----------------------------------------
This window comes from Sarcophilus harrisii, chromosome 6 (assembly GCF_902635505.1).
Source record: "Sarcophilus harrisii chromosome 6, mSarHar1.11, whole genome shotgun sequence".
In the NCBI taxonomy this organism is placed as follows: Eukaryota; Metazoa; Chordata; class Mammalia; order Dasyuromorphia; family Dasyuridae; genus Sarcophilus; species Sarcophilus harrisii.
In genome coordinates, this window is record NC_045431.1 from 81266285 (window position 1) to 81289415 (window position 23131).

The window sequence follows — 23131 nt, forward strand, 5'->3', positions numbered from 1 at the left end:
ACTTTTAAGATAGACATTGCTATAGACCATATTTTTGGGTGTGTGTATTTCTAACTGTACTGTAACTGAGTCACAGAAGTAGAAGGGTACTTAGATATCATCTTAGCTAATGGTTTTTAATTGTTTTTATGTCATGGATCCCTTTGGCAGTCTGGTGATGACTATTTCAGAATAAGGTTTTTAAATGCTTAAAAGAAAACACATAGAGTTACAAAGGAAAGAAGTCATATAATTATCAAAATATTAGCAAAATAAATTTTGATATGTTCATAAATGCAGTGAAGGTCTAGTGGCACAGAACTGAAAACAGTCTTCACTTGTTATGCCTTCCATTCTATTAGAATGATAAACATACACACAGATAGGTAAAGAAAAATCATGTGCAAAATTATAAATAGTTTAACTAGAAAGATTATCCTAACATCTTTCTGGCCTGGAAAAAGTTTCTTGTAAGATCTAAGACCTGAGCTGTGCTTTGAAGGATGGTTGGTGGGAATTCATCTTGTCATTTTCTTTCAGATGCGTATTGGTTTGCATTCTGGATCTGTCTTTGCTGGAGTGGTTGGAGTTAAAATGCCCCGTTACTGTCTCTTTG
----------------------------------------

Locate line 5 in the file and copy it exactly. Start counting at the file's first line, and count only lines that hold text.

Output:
The window sequence follows — 23131 nt, forward strand, 5'->3', positions numbered from 1 at the left end: